This conversation reminded me of the different reaction that Ron and I had to the F word. Upon further reflection, both points of view are correct—Ron and Giannis were not failures; and, yes, both Ron and Gianni failed in what they initially set out to do and can learn from that opportunity. In my case, failing calculus—like failing to win my student council election my first semester at college—helped take the sting out of the F word. And, for me, there is no shame in failing at something. The shame, as I see it, is in not trying or not learning from why things did not work out.
My second suggestion, and this actually came up in the Inside the NBA conversation, is not to put all of one’s eggs in one basket. If we don’t set ourselves up to think that we have to succeed in one particular dimension, but instead think of our life choices as different investments in a diversified life portfolio, we can lower the stakes. A related concept here is to view our lives as an experiment. By that, I mean that we can give ourselves permission to try different options, knowing that some will not work out. But if we have enough alternative experiments, some will work out and we can take solace and joy from those that are successful—and learn from those that don’t work out.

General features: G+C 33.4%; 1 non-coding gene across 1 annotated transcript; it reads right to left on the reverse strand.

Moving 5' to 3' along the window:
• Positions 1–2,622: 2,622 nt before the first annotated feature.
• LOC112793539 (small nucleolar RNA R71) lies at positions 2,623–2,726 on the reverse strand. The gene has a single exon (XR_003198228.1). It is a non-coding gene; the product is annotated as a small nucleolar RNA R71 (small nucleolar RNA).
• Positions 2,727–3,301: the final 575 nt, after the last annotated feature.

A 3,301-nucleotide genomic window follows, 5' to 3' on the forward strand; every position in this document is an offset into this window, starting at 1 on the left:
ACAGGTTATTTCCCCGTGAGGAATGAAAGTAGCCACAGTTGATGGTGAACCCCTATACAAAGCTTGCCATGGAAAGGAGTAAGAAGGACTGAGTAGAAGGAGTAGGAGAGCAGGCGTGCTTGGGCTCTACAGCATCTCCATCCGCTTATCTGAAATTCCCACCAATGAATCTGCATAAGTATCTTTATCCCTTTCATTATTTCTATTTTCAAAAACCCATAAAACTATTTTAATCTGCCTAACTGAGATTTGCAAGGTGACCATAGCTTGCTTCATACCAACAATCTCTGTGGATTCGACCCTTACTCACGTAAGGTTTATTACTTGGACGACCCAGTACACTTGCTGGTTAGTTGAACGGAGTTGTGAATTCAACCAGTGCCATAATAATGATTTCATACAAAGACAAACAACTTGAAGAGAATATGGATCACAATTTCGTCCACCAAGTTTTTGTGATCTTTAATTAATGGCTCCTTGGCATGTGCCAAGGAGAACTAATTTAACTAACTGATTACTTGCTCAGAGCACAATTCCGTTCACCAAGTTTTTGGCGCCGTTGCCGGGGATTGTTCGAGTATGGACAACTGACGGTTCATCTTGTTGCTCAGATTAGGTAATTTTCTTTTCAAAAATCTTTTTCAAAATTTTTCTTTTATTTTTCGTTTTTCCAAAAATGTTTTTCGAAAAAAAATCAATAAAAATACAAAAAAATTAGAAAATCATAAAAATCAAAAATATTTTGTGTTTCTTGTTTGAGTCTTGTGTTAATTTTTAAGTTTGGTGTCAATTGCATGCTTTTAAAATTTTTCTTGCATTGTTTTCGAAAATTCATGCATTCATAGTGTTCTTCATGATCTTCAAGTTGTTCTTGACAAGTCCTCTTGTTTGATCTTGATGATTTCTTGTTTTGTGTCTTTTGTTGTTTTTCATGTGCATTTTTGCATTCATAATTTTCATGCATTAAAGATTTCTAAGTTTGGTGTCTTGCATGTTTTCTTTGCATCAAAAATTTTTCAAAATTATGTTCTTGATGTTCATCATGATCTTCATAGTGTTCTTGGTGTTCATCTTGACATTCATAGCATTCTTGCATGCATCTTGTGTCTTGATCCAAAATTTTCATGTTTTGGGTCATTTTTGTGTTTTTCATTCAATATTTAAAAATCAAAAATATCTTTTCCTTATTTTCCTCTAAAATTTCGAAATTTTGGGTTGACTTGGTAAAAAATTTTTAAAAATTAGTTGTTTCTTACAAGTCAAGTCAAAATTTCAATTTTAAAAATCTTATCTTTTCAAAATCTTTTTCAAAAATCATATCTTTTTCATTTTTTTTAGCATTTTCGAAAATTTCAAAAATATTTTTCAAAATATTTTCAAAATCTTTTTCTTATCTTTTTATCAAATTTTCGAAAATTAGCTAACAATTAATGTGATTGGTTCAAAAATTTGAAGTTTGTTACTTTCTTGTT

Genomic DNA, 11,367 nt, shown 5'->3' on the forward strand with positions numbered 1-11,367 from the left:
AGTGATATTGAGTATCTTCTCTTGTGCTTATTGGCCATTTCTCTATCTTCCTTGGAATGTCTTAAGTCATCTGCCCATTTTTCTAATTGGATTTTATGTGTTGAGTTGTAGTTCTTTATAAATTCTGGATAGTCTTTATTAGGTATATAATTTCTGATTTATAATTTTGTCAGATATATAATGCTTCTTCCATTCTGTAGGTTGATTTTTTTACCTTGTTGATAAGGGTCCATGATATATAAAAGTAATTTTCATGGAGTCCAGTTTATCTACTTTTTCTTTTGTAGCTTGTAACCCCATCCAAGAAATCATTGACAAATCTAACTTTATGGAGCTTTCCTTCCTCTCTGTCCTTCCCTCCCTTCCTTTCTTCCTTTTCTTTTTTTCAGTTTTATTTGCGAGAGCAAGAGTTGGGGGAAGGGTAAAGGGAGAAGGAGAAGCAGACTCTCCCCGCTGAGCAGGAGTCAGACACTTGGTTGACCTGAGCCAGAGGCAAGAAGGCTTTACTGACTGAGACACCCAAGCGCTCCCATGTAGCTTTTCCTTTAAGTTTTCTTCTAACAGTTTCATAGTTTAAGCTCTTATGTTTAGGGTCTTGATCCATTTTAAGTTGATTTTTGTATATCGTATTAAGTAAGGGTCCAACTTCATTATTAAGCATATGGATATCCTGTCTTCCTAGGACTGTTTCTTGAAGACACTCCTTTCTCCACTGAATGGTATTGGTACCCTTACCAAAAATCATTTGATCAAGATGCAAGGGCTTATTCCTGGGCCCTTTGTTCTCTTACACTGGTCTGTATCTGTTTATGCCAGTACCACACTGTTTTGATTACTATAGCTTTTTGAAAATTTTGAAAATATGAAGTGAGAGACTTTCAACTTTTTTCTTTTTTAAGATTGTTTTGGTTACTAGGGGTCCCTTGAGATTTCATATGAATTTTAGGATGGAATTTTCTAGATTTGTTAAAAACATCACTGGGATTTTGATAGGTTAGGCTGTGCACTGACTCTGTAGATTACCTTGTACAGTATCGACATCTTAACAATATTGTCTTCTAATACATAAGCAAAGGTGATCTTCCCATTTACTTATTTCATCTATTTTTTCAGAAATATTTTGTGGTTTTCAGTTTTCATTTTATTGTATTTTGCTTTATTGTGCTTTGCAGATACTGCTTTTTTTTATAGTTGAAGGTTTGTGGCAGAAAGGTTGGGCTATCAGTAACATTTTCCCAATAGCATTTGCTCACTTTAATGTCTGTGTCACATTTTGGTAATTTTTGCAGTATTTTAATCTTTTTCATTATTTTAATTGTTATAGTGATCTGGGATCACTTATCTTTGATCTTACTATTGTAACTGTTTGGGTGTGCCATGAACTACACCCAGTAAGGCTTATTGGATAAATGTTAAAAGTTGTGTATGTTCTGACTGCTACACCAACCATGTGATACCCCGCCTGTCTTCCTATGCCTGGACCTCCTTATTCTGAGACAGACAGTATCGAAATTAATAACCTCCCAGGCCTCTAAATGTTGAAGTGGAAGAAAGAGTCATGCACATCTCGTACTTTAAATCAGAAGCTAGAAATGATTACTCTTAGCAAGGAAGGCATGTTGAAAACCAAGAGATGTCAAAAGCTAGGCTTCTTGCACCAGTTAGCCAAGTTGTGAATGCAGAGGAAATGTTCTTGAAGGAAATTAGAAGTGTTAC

To bring this back to my journey, I can tell you that I would not have joined the Colorado Law faculty unless I viewed it as an experiment. When I agreed to join the faculty, I was uncertain as to whether my work as a professor would be fulfilling and feed my desire to be engaged in the world and devote myself to public service. Rather than have to make a singular long term bet on this proposition, I viewed my first 2 ½ years on the faculty as an experiment. Those 2 ½ years suggested that my desire to serve, to engage in work that made an impact, and to be intellectually engaged were all nourished by serving on this faculty. And, more recently, I viewed running for office and even serving as Attorney General as an experiment—or even as a series of experiments.